Signals + minimal proposal (was Re: asynchronous exceptions)

John Meacham john at
Fri Apr 7 18:37:15 EDT 2006

On Fri, Apr 07, 2006 at 02:58:01PM +0100, Simon Marlow wrote:
> Of course you could implement some global flag to say that an exit is in
> progress, but that implies explicit checking of the flag all over the
> place, which is what asynchronous exceptions are designed to avoid.
> When *do* we exit, in fact?  When all the exit handlers have finished?

I think we might be thinking of different things. here is a complete
implementation of exit.

exitMVar :: MVar () -- starts full
exitMVar = ..

handlerMVar :: MVar [IO ()]  -- starts with []
handlerMVar = ...

onExit :: IO () -> IO ()
onExit action = modifyMVar handlerMVar (action:)

exitWith status = do
        takeMVar exitMVar -- winner takes all
        let handleLoop = do
                hs <- swapMVar handlerMVar []
                sequence_ hs
                if null hs then return () else handleLoop
        exitWith_ status

exitWith_ calls the underlying 'exit' routine of the operating system
immediatly. no waiting.

I'll get to why you can't have handlers building up indefinitly below.

> > I think you have that backwards, releasing resources is the right
> > thing 
> > to do when you get an exception, but there are lots of other reasons
> > you 
> > want to release resources that have nothing to do with exceptions. you
> > don't use 'throwTo' to close all your files :)
> No, but you do use an exception handler, or something built using
> exception handlers like 'finally'.  I don't want to have to use *both*
> exception handlers and exit handlers.

they serve different purposes. You might use both at different places in
the same program, but never for the same resource. 

> The situation is the same as in your proposal - the foreign call
> continues running.  However, as soon as it returns, the Haskell thread
> will receive an exception.
> I propose this:
>   When System.Exit.exitWith is called, all currently running
>   threads are sent an exit exception as soon as possible.
>   Exit handlers registered with onExit are started immediately.
>   The system exits when (a) the main thread has stopped, and (b)
>   all exit handlers have completed.  Subsequent calls to exitWith
>   simply throw an exit exception in the current thread.

this seems the wrong way round. exitWith is something you call in
_response_ to an exception, telling the program you want to exit. not
something that generates an exception. In particular, you often won't
know what 'status' to exit with until you have had everything clean up
properly (or fail to clean up properly). We have 'throwTo' to throw
exceptions around.

what I would expect from dealing with other languages is:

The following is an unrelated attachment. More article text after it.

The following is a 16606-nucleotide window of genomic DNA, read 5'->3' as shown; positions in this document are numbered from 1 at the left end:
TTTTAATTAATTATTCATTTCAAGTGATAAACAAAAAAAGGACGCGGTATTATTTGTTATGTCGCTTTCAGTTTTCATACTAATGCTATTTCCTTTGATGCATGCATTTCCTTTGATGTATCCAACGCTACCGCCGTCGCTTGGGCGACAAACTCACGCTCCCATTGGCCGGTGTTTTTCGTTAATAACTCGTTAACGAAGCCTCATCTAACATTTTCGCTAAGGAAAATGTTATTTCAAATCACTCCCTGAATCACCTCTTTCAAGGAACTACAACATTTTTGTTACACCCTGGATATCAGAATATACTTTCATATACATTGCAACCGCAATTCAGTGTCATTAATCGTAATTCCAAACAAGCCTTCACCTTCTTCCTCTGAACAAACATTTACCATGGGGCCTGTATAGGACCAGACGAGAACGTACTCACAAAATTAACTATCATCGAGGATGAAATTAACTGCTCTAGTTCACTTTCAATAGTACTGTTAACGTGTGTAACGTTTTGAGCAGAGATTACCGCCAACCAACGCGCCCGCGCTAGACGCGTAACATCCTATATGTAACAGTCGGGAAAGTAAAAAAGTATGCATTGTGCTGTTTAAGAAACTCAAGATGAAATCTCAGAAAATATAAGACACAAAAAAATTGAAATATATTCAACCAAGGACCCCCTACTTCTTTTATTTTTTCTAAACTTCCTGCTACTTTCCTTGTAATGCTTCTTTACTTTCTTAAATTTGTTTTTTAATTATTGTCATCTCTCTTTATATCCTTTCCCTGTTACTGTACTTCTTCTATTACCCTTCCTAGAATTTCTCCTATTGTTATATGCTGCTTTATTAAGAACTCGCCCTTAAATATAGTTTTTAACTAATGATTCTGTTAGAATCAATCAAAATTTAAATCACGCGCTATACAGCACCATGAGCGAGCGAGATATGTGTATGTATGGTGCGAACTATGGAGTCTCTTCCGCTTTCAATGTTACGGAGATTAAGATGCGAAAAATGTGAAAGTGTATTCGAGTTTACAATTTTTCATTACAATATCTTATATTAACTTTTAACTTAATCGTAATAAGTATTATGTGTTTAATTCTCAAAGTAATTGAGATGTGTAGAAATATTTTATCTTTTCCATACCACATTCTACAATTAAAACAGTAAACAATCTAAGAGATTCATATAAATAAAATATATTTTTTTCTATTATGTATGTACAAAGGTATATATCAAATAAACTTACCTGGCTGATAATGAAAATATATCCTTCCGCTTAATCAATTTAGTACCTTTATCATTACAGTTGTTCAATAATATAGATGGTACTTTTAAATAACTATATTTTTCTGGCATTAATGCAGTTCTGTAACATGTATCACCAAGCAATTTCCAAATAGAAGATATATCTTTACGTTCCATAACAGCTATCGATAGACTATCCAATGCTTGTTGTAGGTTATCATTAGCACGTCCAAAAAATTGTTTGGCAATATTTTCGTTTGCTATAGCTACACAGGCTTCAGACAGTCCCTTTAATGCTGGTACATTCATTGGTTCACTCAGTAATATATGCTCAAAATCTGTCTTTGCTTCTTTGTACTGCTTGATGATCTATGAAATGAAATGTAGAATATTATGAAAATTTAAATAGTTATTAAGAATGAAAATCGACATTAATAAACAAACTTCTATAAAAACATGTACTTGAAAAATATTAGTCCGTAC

exitWith does as it does above in my example, nothing more, nothing
less. in particular it is not special in any way when it comes to
exceptions or concurrency other than using standard MVars.

falling off the end of the main thread is equivalent to calling
exitWith Success, an exception falling off the end is equivalent to
exitWith Failure.

the main thread is not special in any way other than being wrappen in
the equivalent of.

-- user written main function
main = do ...

-- what the implementation uses as its main thread
realMain = catch (\_ -> exitFailure) main >> exitSuccess

if you want to die and clean up via exceptions, use 'throwTo' to throw a
'PleaseExit' exception to whatever threads you like.

if you are writing a library that uses threads internally, where you
have a particular thread you want to clean up via exceptions, do an

myThreadId >>= onExit . throwTo PleaseExit

now you will get an exception on exit. if you need the exit to wait
until you complete something, you can have your handler wait on an MVar.

advantages of this set up.

1. base case requires no concurrency or exceptions
2. abstract threads possible, if you don't let your ThreadId escape,
there is no way to get an exception you don't bring upon yourself.
3. simple rules. expressable in pure haskell.
4. can quit immediatly on a SIGINT since the exitWith routine runs on
whatever thread called exit, rather than throwing responsibility back to
the other threads which might be stuck in a foreign call. (unless you
explicitly ask it to)
5. you don't have to worry about 'PleaseExit' if you don't want to.
6. modularity modularity. now that concurrency is part of the standard,
we will likely see a lot of libraries using concurrency internally for
little things that it wants to keep abstract, or concurrent programs
composed with each other. having a global 'throw something to all
threads on the system' doesn't feel right.
7. subsumes the exitWith throws exceptions everywhere policy.


John Meacham - ⑆⑆john⑈

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